In the article Outrageous fortune, Nature argues that the anthropic principle is becoming a dominant view in the cosmogical and stringy circles. I don't think that this statement is true, and explicit polls demonstrate that the anthropic principle is rejected by the majority. But of course having a majority is not the important question for science itself. In science, it is enough if there is one researcher who happens to be correct.
In the Nature article, only Lisa Randall and David Gross argue that we do not have good reasons to accept the anthropic principle as a fact. Congratulations to David and Lisa. ;-) Juan Maldacena argues that the anthropic principle is the best thing we have today, but he hopes that it will be replaced by something better in the future. And several "usual suspects" :-) among our colleagues advocate the idea.
Lisa says the such a dramatic change of the methods in physics is premature and we should better look at the alternatives before we decide to "switch". David Gross says:
- People in string theory are very frustrated, as am I, by our inability to be more predictive after all these years. But that’s no excuse for using such bizarre science. It is a dangerous business.
I think that this is a very fair description. Even if things are more difficult than we would like to, it is still a good idea to remain rational and preserve some basic scientific and moral principles. This discussion reminds me of the debates about the newly-born Christians we had with my ex-GF in the college who was a strongly believing person and who was, of course, attempting to convert me, too.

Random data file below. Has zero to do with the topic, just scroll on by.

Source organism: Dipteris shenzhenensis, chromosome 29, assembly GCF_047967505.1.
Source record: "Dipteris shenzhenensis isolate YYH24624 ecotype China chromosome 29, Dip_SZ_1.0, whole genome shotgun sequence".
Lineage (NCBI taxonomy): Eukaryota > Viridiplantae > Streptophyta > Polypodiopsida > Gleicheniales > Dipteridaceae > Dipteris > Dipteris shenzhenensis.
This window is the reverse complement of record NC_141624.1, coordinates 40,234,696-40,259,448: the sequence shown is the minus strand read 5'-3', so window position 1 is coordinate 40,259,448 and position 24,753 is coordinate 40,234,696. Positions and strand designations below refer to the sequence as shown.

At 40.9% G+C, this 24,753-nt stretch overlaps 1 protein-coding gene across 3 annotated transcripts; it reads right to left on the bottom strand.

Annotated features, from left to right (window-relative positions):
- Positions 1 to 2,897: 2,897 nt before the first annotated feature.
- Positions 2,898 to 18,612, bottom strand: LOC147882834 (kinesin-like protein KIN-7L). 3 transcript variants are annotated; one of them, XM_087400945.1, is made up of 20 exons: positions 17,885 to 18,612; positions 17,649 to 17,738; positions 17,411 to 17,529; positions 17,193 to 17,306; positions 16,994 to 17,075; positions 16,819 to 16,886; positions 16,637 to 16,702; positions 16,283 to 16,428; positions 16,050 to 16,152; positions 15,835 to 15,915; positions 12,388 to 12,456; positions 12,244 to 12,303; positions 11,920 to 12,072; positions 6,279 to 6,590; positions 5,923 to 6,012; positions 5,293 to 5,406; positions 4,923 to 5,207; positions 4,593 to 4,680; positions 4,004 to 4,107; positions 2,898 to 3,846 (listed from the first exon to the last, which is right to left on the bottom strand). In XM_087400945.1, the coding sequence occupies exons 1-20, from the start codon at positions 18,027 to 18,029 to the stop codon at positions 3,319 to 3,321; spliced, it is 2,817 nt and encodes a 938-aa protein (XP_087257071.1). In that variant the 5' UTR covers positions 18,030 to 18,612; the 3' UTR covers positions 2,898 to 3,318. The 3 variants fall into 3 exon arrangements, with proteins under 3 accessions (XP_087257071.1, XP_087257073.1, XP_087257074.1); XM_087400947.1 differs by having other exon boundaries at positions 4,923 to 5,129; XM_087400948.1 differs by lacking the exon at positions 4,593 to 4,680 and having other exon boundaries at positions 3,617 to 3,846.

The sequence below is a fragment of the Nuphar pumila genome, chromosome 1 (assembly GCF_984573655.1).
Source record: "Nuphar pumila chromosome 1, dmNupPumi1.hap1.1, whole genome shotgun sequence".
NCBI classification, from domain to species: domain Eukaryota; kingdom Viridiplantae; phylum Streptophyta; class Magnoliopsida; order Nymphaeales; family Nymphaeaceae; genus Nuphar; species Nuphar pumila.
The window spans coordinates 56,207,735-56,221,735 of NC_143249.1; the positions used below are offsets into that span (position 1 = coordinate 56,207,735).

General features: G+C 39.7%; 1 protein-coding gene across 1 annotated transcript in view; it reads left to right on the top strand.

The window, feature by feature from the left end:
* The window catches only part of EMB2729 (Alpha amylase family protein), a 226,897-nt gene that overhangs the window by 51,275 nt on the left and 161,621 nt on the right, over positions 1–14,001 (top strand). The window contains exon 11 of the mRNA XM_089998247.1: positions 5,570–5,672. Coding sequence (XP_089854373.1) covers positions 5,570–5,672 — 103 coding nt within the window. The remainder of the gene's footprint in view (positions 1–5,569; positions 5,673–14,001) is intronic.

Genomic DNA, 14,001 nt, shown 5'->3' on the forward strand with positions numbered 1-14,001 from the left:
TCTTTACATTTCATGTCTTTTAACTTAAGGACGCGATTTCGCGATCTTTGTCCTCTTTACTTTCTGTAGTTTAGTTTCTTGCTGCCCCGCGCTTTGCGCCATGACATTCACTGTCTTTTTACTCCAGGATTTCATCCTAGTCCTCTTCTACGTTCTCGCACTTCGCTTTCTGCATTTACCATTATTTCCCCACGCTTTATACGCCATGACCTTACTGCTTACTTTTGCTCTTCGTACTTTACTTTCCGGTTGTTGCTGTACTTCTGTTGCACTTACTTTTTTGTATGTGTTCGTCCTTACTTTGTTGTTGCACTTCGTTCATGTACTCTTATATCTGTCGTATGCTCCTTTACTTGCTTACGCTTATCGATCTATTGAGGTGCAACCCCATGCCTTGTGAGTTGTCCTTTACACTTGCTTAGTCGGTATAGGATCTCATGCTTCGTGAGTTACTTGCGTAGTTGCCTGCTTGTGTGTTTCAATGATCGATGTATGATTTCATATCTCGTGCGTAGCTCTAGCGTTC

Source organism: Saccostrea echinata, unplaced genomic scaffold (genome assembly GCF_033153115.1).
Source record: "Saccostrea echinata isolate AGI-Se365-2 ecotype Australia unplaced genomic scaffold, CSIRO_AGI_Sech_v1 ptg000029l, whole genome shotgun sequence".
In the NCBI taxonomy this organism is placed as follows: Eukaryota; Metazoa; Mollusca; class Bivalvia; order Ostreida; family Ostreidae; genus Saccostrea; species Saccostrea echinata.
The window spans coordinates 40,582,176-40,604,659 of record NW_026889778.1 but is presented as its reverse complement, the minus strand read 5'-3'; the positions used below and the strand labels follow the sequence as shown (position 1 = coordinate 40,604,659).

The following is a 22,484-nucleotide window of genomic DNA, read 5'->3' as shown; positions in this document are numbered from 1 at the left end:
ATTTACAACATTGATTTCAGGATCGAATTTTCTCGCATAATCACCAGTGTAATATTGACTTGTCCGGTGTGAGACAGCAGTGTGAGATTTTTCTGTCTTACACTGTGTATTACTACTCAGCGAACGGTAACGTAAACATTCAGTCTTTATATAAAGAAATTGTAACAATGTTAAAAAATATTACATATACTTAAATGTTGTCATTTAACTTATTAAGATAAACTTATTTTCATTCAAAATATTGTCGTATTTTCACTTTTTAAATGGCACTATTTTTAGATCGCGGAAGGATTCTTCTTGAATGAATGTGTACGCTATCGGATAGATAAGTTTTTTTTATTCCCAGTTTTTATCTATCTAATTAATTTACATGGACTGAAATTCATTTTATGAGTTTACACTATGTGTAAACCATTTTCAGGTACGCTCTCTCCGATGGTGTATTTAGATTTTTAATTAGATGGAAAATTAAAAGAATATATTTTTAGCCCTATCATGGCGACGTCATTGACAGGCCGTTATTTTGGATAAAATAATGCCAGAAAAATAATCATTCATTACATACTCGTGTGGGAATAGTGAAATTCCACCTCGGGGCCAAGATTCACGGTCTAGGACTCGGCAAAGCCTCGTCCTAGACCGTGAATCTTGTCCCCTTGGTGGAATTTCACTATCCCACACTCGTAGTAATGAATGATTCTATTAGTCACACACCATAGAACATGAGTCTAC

The usual story was as follows: there has been a gangster or a drug addict, or someone who had some terrible problems, and so forth - and eventually he or she decided to get converted to Christianity and believe that the Bible was literally true. Well, these examples did not work for me. "I will never be SO frustrated to abandon the very rules of honest thinking" was what I always thought. ;-)
I think that some temporary - and even less temporary - problems cannot be a good reason to abandon certain principles or to become corrupt. That may be the end of the good story. Some things don't work as much as you would like? OK, but that's still a very different issue from accepting an attitude that is morally problematic or scientifically flawed. Do you feel more vulnerable to various external pressures just because something else in your life does not work as well as you would like? Think twice.
It is quite clear that we would never think about accepting a viewpoint that is as intellectually weak and as non-quantitative as the anthropic explanation of the fundamental properties of the real world if the progress in science were as fast as it used to be in the happiest periods of science. Do you think that the progress is not so fast these days? OK, maybe, but any kind of dissatisfaction of this sort is insufficient to accept ideas that have no quantitative scientific justification.
You should better live with the fact that the pace of our learning is slower these days, and that eight years of our failure to understand the smallness but finiteness of the cosmological constant does not prove anything. OK, maybe we need nine years. But once we promote our ignorance to a new physical law - a law that says that things must be what they are and we should not ask WHY - then we will need centuries to get back on the track.
We must always keep on asking WHY because this is the most important question there is. We have inherited some ideas that are unnecessary. We have to jettison this excess baggage in order to make progress. (Murray Gell-Mann in an Enron commercial.)
And the answers to very different WHY questions must be different. If the answers to ALL of our WHY question are the same - for example "Wakalixes" or "God" or "We would not be here otherwise", then you can be sure that we're no longer doing science.